The credit situation for consumers made some progress during the early part of 2014, which may mean that the economy is gaining strength.
Overall consumer credit defaults dropped to 1.02 percent in June, a decline from May's level of 1.04 percent and June 2013, when it was 1.34 percent, according to the Consumer Credit Default Indices completed jointly between Standard and Poor's and Experian. This was the lowest level the figure reached in the 10-year history of the measurement.
"Consumer credit default rates continue to drift lower and have reached a historical low," said David Blitzer, managing director and chairman of the index committee for S&P Dow Jones Indices. "Recent economic reports are encouraging with the unemployment rate now at a six year low and strong job creation in recent months. The continued declines in consumer default rates confirm other indicators of an improving economy. Credit standards for mortgage loans continue to be somewhat restrictive and may be contributing to low first mortgage default rates."
The credit default rate for bank cards was 3.02 percent in June, slightly higher than the previous month's level of 2.97 percent, the report explained. However, this was still notably lower than one year ago when it was 3.41 percent.
For first mortgages, the figure was 0.89 percent, down from both May's 0.92 percent and June 2013, when it was 1.23 percent, the report showed. The second mortgage default rate did not change month-over-month, posting a 0.57 percent. However, it was slightly higher than one year ago, when it was 0.54 percent.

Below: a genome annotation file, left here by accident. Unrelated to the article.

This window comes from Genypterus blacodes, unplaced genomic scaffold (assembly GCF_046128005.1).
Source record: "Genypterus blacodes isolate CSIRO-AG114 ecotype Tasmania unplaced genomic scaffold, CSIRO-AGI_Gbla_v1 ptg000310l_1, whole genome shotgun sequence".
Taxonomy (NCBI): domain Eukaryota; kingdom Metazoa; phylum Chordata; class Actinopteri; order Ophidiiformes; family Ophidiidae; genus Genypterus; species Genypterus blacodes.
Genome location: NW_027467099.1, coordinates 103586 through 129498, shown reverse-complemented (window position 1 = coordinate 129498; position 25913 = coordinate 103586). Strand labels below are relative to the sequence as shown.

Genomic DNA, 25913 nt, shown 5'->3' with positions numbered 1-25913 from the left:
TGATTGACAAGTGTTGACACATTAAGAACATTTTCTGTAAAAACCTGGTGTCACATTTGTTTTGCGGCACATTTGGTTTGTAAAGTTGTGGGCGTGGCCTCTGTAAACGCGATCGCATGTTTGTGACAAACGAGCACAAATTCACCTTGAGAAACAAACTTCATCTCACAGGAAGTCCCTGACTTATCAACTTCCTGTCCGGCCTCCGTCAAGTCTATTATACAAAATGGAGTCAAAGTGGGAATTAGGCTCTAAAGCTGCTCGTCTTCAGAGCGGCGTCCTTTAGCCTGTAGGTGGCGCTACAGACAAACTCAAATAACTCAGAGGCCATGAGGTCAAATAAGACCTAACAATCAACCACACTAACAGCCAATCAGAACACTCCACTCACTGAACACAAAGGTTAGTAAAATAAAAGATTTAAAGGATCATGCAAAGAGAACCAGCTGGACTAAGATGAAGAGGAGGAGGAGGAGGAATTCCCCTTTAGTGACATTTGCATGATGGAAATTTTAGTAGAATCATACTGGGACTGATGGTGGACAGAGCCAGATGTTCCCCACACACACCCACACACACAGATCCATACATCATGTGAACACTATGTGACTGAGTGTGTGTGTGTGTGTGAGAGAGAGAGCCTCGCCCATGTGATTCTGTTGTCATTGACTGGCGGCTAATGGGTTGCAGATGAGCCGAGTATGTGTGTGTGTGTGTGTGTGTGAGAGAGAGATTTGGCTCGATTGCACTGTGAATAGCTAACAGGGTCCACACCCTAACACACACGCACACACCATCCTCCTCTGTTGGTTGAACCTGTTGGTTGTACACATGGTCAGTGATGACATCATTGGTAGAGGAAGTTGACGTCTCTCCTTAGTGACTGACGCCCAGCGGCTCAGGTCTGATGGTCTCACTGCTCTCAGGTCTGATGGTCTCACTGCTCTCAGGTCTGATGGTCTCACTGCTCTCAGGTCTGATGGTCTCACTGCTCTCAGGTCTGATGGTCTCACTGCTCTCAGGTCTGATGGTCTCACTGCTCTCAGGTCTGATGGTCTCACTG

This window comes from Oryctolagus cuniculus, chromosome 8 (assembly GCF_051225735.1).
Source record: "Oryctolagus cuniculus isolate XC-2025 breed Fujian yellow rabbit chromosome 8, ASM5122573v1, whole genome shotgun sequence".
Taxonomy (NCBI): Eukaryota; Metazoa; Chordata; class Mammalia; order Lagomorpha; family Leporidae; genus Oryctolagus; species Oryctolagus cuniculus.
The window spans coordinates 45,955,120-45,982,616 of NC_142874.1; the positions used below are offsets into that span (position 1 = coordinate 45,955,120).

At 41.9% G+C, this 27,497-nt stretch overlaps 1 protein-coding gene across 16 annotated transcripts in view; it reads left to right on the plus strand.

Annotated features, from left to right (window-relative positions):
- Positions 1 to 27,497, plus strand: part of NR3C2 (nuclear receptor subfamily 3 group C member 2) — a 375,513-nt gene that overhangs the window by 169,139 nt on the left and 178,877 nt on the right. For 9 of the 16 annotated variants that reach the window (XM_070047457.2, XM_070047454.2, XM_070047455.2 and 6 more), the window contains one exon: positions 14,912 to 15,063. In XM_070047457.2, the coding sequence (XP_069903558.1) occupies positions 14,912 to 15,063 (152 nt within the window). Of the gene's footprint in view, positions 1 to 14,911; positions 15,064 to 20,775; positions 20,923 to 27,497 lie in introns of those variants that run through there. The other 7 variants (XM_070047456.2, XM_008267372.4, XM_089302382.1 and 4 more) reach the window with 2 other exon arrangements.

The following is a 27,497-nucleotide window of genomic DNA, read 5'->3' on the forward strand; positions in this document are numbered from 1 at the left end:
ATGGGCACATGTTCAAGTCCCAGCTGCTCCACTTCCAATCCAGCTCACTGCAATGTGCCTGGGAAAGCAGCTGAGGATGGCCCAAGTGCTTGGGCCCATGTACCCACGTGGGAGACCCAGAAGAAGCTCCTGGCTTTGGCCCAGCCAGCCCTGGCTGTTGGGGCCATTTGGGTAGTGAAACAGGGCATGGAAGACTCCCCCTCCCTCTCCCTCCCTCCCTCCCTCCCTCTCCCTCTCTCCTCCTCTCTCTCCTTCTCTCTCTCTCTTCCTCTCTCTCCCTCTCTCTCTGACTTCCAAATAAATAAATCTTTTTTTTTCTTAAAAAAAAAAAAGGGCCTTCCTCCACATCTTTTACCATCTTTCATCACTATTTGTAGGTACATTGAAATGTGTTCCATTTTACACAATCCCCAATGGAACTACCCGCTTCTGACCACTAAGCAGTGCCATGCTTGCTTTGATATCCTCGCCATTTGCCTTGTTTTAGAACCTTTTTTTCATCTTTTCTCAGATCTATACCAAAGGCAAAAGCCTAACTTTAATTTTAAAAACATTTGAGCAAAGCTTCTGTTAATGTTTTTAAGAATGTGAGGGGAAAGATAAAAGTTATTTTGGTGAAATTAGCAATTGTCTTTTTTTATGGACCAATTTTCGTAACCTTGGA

Young people still concerned about finances
While some credit conditions are improving, people are still worried about their personal finance situations. According to a report from Wells Fargo, more than 40 percent of millennials are concerned about their debt levels.
"The silver lining of the recession that started over five years ago is that a majority of millennials get that saving is a necessity and even equate it with 'surviving' tough times," said Karen Wimbish, director of Retail Retirement at Wells Fargo. "But millennial women are starting out their working lives making far less than men and, as a consequence, are saving less and feeling less contentment at the start of their working lives."
A similar level noted that their debt was overwhelming them, the report added. Just 23 percent of baby boomers said the same.